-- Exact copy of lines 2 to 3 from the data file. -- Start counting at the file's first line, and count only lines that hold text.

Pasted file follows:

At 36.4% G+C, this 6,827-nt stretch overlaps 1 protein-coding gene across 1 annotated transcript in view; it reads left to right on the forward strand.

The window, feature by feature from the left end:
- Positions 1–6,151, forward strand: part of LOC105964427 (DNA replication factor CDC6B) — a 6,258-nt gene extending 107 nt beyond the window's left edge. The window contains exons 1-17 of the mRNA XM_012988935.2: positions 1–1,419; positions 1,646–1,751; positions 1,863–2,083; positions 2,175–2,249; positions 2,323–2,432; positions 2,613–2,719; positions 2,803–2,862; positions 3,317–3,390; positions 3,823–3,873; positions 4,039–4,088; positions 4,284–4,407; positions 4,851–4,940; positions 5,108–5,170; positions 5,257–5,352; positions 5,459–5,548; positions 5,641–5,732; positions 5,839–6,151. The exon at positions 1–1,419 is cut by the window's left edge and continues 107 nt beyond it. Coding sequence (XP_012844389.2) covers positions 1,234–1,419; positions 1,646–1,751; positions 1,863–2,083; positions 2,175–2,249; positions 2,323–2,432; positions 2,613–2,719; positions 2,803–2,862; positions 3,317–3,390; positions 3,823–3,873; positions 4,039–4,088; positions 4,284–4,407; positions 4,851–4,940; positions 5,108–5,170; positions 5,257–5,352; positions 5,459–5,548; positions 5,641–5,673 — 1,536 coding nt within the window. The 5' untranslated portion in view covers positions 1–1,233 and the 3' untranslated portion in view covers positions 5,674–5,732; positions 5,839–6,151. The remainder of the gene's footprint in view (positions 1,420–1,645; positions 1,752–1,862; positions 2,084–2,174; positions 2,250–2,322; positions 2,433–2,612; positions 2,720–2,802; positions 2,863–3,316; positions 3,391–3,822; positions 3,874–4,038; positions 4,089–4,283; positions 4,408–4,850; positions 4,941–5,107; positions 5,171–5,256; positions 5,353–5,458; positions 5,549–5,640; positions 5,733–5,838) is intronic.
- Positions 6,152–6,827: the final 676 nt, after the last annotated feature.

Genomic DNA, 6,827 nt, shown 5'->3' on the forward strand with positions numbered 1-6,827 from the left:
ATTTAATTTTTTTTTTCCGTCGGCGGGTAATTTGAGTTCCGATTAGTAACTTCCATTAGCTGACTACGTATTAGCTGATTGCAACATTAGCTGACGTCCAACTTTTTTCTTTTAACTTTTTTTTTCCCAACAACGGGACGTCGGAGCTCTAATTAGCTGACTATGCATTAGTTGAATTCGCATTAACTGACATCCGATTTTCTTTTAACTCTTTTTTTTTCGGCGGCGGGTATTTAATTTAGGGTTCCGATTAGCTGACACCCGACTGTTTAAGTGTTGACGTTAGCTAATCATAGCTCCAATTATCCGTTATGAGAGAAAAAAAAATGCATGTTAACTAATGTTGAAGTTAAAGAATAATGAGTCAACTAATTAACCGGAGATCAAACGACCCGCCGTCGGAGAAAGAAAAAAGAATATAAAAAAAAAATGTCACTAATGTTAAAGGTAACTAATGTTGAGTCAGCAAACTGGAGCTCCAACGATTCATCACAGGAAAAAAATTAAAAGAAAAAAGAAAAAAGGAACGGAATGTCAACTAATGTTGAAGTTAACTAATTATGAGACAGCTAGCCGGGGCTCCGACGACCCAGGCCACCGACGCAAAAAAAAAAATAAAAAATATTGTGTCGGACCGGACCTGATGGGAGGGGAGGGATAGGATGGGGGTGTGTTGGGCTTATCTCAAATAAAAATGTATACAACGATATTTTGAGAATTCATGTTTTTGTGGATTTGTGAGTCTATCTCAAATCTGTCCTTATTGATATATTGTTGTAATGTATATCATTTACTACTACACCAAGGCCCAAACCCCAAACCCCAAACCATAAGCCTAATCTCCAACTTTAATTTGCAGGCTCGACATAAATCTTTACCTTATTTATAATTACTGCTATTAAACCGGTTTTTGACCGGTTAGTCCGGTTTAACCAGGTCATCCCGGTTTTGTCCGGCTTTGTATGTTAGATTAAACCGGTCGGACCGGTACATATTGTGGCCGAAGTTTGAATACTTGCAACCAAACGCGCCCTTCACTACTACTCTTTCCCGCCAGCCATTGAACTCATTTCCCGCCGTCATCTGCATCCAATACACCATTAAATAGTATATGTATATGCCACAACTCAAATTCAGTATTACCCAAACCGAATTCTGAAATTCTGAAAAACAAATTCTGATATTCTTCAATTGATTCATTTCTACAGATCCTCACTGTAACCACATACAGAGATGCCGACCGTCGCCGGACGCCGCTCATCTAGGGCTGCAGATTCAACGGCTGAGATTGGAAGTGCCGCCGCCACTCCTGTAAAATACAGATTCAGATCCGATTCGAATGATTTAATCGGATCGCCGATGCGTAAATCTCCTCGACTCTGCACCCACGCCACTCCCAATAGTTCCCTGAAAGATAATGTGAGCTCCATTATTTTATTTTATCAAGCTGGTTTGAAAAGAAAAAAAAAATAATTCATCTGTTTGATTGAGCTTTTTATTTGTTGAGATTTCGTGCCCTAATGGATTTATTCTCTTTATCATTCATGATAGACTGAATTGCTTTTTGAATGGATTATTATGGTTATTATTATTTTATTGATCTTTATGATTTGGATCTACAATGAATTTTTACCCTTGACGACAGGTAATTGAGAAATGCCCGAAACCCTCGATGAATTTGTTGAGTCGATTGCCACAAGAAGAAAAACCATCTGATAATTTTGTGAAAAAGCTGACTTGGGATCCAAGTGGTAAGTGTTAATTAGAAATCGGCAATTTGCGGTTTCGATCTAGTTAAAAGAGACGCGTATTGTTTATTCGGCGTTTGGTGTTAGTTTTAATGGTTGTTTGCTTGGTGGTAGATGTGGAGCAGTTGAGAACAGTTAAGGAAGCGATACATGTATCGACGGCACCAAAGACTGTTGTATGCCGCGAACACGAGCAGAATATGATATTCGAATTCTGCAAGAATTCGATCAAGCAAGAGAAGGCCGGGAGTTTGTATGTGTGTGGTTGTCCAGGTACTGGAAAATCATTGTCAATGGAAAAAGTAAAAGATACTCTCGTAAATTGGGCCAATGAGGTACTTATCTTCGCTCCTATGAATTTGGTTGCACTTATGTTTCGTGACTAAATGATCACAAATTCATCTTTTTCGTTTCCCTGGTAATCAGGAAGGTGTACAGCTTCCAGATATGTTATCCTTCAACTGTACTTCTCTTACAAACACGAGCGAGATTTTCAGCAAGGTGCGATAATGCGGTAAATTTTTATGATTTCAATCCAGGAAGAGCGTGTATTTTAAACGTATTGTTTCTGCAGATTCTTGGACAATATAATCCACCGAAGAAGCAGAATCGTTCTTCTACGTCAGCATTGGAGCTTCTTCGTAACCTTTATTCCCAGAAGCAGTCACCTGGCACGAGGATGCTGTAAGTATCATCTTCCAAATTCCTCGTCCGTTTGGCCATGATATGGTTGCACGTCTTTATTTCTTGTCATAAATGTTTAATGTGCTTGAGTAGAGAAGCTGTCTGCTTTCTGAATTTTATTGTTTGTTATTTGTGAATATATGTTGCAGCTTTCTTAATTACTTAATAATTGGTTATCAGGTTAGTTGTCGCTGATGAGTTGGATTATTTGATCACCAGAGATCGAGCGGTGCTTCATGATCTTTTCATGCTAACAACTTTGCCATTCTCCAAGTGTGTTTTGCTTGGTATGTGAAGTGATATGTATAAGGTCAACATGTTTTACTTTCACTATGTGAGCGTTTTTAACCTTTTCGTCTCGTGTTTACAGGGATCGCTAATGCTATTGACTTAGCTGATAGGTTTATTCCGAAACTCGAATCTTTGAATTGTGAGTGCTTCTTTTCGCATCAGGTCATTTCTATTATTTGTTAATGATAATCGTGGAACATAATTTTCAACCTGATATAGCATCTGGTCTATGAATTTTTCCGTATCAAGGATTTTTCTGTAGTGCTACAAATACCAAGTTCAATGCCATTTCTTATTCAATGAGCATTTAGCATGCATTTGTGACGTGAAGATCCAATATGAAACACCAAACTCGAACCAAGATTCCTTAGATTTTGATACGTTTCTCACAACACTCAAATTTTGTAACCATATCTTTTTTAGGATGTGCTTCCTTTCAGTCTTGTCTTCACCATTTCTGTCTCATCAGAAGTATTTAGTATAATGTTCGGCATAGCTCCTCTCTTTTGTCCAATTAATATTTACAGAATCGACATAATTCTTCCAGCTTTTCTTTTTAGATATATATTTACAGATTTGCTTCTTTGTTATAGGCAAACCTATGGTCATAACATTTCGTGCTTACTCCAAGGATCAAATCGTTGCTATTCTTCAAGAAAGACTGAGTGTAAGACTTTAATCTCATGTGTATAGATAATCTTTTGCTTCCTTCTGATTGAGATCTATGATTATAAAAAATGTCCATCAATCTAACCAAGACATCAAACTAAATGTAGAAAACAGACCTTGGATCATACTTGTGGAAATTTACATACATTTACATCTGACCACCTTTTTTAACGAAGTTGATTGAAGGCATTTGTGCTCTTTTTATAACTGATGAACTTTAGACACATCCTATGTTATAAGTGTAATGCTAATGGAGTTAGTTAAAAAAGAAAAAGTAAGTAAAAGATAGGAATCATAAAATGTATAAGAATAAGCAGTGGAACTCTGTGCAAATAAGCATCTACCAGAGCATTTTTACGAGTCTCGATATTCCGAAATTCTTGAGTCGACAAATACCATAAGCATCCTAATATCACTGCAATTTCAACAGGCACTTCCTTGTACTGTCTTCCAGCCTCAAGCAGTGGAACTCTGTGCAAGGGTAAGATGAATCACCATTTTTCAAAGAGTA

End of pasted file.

The window, feature by feature from the left end:
- Positions 1–6,151, forward strand: part of LOC105964427 (DNA replication factor CDC6B) — a 6,258-nt gene extending 107 nt beyond the window's left edge. The window contains exons 1-17 of the mRNA XM_012988935.2: positions 1–1,419; positions 1,646–1,751; positions 1,863–2,083; positions 2,175–2,249; positions 2,323–2,432; positions 2,613–2,719; positions 2,803–2,862; positions 3,317–3,390; positions 3,823–3,873; positions 4,039–4,088; positions 4,284–4,407; positions 4,851–4,940; positions 5,108–5,170; positions 5,257–5,352; positions 5,459–5,548; positions 5,641–5,732; positions 5,839–6,151. The exon at positions 1–1,419 is cut by the window's left edge and continues 107 nt beyond it. Coding sequence (XP_012844389.2) covers positions 1,234–1,419; positions 1,646–1,751; positions 1,863–2,083; positions 2,175–2,249; positions 2,323–2,432; positions 2,613–2,719; positions 2,803–2,862; positions 3,317–3,390; positions 3,823–3,873; positions 4,039–4,088; positions 4,284–4,407; positions 4,851–4,940; positions 5,108–5,170; positions 5,257–5,352; positions 5,459–5,548; positions 5,641–5,673 — 1,536 coding nt within the window. The 5' untranslated portion in view covers positions 1–1,233 and the 3' untranslated portion in view covers positions 5,674–5,732; positions 5,839–6,151. The remainder of the gene's footprint in view (positions 1,420–1,645; positions 1,752–1,862; positions 2,084–2,174; positions 2,250–2,322; positions 2,433–2,612; positions 2,720–2,802; positions 2,863–3,316; positions 3,391–3,822; positions 3,874–4,038; positions 4,089–4,283; positions 4,408–4,850; positions 4,941–5,107; positions 5,171–5,256; positions 5,353–5,458; positions 5,549–5,640; positions 5,733–5,838) is intronic.